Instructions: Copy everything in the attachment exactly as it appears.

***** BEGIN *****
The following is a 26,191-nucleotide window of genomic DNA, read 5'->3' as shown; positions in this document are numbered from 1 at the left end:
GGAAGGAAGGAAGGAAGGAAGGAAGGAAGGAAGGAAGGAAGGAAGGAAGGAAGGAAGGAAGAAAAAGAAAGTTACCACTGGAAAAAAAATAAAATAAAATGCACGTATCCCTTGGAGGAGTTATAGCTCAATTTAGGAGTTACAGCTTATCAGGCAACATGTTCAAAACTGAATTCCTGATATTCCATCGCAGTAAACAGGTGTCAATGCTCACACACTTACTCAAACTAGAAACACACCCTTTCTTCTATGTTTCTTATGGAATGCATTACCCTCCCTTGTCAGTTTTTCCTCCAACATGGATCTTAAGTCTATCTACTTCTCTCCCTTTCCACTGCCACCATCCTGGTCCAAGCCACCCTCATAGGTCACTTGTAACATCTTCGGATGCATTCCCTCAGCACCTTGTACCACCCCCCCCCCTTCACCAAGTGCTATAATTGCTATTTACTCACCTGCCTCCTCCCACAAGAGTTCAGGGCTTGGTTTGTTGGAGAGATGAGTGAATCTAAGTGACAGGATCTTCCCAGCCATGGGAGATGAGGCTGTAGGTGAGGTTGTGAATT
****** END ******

The following is a 26,191-nucleotide window of genomic DNA, read 5'->3' as shown; positions in this document are numbered from 1 at the left end:
GGAAGGAAGGAAGGAAGGAAGGAAGGAAGGAAGGAAGGAAGGAAGGAAGGAAGGAAGGAAGAAAAAGAAAGTTACCACTGGAAAAAAAATAAAATAAAATGCACGTATCCCTTGGAGGAGTTATAGCTCAATTTAGGAGTTACAGCTTATCAGGCAACATGTTCAAAACTGAATTCCTGATATTCCATCGCAGTAAACAGGTGTCAATGCTCACACACTTACTCAAACTAGAAACACACCCTTTCTTCTATGTTTCTTATGGAATGCATTACCCTCCCTTGTCAGTTTTTCCTCCAACATGGATCTTAAGTCTATCTACTTCTCTCCCTTTCCACTGCCACCATCCTGGTCCAAGCCACCCTCATAGGTCACTTGTAACATCTTCGGATGCATTCCCTCAGCACCTTGTACCACCCCCCCCCCTTCACCAAGTGCTATAATTGCTATTTACTCACCTGCCTCCTCCCACAAGAGTTCAGGGCTTGGTTTGTTGGAGAGATGAGTGAATCTAAGTGACAGGATCTTCCCAGCCATGGGAGATGAGGCTGTAGGTGAGGTTGTGAATT